doi:10.2337/db11-1832
PMCID: PMC3447923  PMID: 22787138
4.  Relationship of C5L2 Receptor to Skeletal Muscle Substrate Utilization 
PLoS ONE  2013;8(2):e57494.
Objective
To investigate the role of Acylation Stimulating Protein (ASP) receptor C5L2 in skeletal muscle fatty acid accumulation and metabolism as well as insulin sensitivity in both mice and human models of diet-induced insulin resistance.
Design and Methods
Male wildtype (WT) and C5L2 knockout (KO) mice were fed a low (LFD) or a high (HFD) fat diet for 10 weeks. Intramyocellular lipid (IMCL) accumulation (by oil red O staining) and beta-oxidation HADH enzyme activity were determined in skeletal muscle. Mitochondria were isolated from hindleg muscles for high-resolution respirometry. Muscle C5L2 protein content was also determined in obese type 2 diabetics and age- and BMI matched men.
Results
IMCL levels were increased by six-fold in C5L2KO-HFD compared to WT-HFD mice (p<0.05) and plasma insulin levels were markedly increased in C5L2KO-HFD mice (twofold, p<0.05). Muscle HADH activity was elevated in C5L2KO-LFD mice (+75%, p<0.001 vs. WT-LFD) and C5L2KO-HFD displayed increased mitochondrial fatty acid oxidative capacity compared to WT-HFD mice (+23%, p<0.05). In human subjects, C5L2 protein content was reduced (−48%, p<0.01) in type 2 diabetic patients when compared to obese controls. Further, exercise training increased C5L2 (+45%, p = 0.0019) and ASP (+80%, p<0.001) in obese insulin-resistant men.
Conclusion
The results suggest that insulin sensitivity may be permissive for coupling of C5L2 levels to lipid storage and utilization.
doi:10.1371/journal.pone.0057494
PMCID: PMC3583831  PMID: 23460866
5.  Prolonged Fasting Identifies Skeletal Muscle Mitochondrial Dysfunction as Consequence Rather Than Cause of Human Insulin Resistance 
Diabetes  2010;59(9):2117-2125.
OBJECTIVE
Type 2 diabetes and insulin resistance have been associated with mitochondrial dysfunction, but it is debated whether this is a primary factor in the pathogenesis of the disease. To test the concept that mitochondrial dysfunction is secondary to the development of insulin resistance, we employed the unique model of prolonged fasting in humans. Prolonged fasting is a physiologic condition in which muscular insulin resistance develops in the presence of increased free fatty acid (FFA) levels, increased fat oxidation and low glucose and insulin levels. It is therefore anticipated that skeletal muscle mitochondrial function is maintained to accommodate increased fat oxidation unless factors secondary to insulin resistance exert negative effects on mitochondrial function.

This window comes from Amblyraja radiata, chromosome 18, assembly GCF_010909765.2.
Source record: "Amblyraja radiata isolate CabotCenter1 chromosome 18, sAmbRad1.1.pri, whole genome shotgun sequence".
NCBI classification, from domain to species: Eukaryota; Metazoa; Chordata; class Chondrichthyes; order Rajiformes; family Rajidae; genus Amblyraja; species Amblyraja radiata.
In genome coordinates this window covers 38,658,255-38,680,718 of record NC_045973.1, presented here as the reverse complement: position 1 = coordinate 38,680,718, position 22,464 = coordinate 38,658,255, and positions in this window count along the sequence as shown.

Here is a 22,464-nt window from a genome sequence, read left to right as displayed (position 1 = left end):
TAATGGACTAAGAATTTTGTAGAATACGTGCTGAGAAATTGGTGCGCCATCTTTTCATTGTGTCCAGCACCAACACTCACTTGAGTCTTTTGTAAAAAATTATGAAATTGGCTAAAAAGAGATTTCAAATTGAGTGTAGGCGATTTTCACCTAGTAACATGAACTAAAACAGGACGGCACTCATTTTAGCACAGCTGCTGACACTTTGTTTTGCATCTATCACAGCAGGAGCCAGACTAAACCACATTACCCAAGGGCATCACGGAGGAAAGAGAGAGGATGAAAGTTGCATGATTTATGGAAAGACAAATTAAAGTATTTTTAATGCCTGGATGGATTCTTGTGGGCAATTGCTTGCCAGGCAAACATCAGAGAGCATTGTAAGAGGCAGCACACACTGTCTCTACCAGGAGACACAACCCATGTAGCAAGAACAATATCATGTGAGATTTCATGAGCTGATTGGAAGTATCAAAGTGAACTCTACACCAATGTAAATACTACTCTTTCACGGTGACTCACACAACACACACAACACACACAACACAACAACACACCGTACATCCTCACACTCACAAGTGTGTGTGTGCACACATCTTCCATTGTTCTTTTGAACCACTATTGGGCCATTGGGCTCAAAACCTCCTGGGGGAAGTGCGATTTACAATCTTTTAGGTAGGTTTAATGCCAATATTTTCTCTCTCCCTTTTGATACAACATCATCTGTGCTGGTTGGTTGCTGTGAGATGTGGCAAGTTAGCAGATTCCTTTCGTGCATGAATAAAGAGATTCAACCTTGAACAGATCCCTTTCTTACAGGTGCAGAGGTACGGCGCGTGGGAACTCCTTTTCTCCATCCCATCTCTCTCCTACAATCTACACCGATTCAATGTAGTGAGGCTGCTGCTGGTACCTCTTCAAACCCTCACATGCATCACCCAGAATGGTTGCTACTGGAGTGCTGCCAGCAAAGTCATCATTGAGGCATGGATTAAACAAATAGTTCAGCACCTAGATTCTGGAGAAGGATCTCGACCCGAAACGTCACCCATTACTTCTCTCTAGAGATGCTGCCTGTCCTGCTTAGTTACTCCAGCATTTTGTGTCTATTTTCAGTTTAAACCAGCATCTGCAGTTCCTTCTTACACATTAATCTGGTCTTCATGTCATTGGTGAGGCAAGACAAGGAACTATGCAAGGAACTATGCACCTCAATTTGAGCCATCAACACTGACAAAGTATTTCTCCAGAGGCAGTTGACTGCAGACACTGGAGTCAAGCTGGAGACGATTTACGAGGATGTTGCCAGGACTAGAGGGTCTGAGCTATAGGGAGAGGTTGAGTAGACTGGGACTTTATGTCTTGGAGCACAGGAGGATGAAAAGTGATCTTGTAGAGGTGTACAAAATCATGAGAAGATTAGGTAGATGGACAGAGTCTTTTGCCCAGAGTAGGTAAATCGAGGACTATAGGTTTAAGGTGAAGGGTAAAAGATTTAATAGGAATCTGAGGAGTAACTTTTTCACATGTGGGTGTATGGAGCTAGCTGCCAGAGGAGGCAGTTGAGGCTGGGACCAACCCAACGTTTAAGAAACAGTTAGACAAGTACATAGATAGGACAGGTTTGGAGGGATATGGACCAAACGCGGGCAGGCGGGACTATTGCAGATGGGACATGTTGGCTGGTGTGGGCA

RESEARCH DESIGN AND METHODS
While in a respiration chamber, twelve healthy males were subjected to a 60 h fast and a 60 h normal fed condition in a randomized crossover design. Afterward, insulin sensitivity was assessed using a hyperinsulinemic-euglycemic clamp, and mitochondrial function was quantified ex vivo in permeabilized muscle fibers using high-resolution respirometry.
RESULTS
Indeed, FFA levels were increased approximately ninefold after 60 h of fasting in healthy male subjects, leading to elevated intramuscular lipid levels and decreased muscular insulin sensitivity. Despite an increase in whole-body fat oxidation, we observed an overall reduction in both coupled state 3 respiration and maximally uncoupled respiration in permeabilized skeletal muscle fibers, which could not be explained by changes in mitochondrial density.
CONCLUSIONS
These findings confirm that the insulin-resistant state has secondary negative effects on mitochondrial function. Given the low insulin and glucose levels after prolonged fasting, hyperglycemia and insulin action per se can be excluded as underlying mechanisms, pointing toward elevated plasma FFA and/or intramuscular fat accumulation as possible causes for the observed reduction in mitochondrial capacity.
doi:10.2337/db10-0519
PMCID: PMC2927932  PMID: 20573749
6.  Restoration of Muscle Mitochondrial Function and Metabolic Flexibility in Type 2 Diabetes by Exercise Training Is Paralleled by Increased Myocellular Fat Storage and Improved Insulin Sensitivity 
Diabetes  2009;59(3):572-579.
OBJECTIVE
Mitochondrial dysfunction and fat accumulation in skeletal muscle (increased intramyocellular lipid [IMCL]) have been linked to development of type 2 diabetes. We examined whether exercise training could restore mitochondrial function and insulin sensitivity in patients with type 2 diabetes.
RESEARCH DESIGN AND METHODS